Hoffman: The Kabbalah Deck (2000)
Edward Hoffman‘s intentions with his box containing “The Kabbalah Deck: Pathway to the Soul” were evinced on page 4 of 160 page booklet:
“I’ve increasingly felt the need for an entirely new resource – one that would make the Kabbalah more dynamically personal and interactive. This format would certainly not replace the classic study of the Kabbalah, but significantly complement it by providing a more experiential pathway into the proverbial “garden” of Jewish mystical guidance. To this end, I’ve created the Kabbalah Deck. It’s been designed for two specific and unrelated purposes. The first is for contemplation and sacred study, and the second is for divination.”
As you can conclude from the above the Deck consists of cards, 35 by number and a booklet in a nice blue box. The back of the cards al gold colored, with black print on them using Middle eastern motifs, a Magen David (six pointed star) with an eye at its center and two fish at the shorter end of the cards. The fronts of the cards fall into one of three categories, but all of them are mostly white with minimal golden prints on them. The cards corresponding to the 22 letters of the Hebrew Alephbet have the letter’s English version on top in all lower case, the Hebrew version as you’d see them in the Torah scroll with their crowns in the center of the card. At the bottom of these and the three “Jolly joker” cards there is a line of barely visible six pointed stars as watermarks. The function of the three cards that simply have hamsa on them is to be used as any letter the user wants them to be, when spelling out something. This might be necessary if a word has a specific letter more than once in it. There are also ten cards, for each of the sephirot in the Tree of life. Each of these cards have the whole traditional chart of the Tree with one highlighted. Below the tree you will find the Hebrew and English name of the specific sephira.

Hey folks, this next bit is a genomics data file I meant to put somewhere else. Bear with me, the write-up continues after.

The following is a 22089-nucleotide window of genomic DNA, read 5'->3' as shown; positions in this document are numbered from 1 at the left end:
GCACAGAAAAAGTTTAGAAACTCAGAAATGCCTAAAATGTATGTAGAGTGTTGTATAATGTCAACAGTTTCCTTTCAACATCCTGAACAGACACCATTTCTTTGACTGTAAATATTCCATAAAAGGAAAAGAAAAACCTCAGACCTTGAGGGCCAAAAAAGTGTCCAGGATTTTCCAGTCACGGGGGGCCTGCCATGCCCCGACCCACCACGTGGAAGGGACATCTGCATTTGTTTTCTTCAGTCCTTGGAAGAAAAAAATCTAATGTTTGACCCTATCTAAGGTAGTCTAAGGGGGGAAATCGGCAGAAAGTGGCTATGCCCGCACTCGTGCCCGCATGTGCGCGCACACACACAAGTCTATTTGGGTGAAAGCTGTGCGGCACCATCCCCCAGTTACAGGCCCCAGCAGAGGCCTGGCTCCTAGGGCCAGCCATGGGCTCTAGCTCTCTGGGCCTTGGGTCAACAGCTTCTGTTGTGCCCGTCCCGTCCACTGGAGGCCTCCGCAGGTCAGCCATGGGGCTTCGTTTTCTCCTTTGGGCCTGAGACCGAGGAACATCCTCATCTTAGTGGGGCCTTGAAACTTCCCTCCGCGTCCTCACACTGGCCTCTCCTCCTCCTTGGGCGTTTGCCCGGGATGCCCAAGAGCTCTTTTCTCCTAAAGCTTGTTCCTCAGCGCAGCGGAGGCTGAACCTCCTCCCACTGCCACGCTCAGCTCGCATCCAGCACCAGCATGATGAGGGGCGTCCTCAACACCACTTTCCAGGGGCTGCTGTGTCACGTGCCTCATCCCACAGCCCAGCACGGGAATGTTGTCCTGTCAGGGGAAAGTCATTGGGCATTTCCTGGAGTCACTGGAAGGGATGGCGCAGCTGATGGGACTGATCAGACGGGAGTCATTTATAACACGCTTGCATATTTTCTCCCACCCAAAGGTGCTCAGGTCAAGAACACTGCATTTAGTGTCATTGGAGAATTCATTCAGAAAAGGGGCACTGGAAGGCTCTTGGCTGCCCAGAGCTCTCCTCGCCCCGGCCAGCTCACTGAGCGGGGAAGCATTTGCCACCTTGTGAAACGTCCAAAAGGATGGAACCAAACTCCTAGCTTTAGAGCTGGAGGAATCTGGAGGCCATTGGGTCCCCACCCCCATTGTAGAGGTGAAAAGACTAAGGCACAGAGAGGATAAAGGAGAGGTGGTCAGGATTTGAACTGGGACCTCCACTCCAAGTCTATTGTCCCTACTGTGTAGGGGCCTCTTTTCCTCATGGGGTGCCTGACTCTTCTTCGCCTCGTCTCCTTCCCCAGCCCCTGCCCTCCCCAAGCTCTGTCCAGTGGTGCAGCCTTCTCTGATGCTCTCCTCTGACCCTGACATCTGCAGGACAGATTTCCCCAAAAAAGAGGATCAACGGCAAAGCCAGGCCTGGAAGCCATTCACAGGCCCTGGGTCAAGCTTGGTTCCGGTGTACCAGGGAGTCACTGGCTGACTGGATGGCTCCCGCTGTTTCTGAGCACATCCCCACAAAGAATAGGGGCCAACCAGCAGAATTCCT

The accompanying booklet has three major and several minor sections. After the acknowledgements and the introduction you find a seven page mini-essay on the wisdom of the Hebrew alephbet. About half of this is devoted to explaining how Abraham Abulafia’s repurposed it, but it also covers such roots of the topic as Ezra the Scribe, the Sefer Yetzirah and the Zohar. Then each of the letters get a two page treatment with 4-5 paragraphs each. These paragraphs explain the significance of the letter in Kabbalah. It is a great overview of the topic, although it never sites its sources fully. Often it talks about Kabbalah in general and sometimes he mentions that this particular explanation or that comes from the Zohar or from a Hassidic master. This kind of writing is in alignment with the intention I quoted above, but is not with my scientific or religious interest as both of these would want me to follow the sources and find out the original writings Hoffman incorporated. Nevertheless the content is truly remarkable. The last paragraph of each of these mini-chapters is about the purpose and method on how to meditate on that particular letter.
The second major section is about the Ten Sephirot. It follows the same patter of an opening 5-page mini-essay on their history and then two page of each of them. The last major section is titled “exercises for meditation and divination.” None of the twenty five exercises is longer than 14 lines. Some of them fall along the lines of team, family or trust building, but most of them are for introspection. As Hoffman is a clinical psychologist I am sure he harvested his knowledge of that field to combine it with Jewish mysticism to create something new. The exercises often include shuffling the cards and picking one. Then the deeper meaning of that card is the answer for the question you were supposed to focus on. It presumes of course that you are fully familiar with the meanings of the cards, the letters and the sephirot. The booklet will give you a good start to acquire the knowledge but it will not fulfill all the needs.
Hoffman’s book is full tiny nuggets of knowledge that are valuable I themselves for people interested in the connection of Kabbalah, psychology and (I am afraid I have to add) divination. He exposed the connection between the first two in one of his dozen books titled, “The Way of Splendor: Jewish mysticism and modern psychology.” The Kabbalah Deck is a splendid package for those who want to follow the divination path. Meanwhile I will go back and read his book instead.
The book at the publisher’s site (Chronicle Books)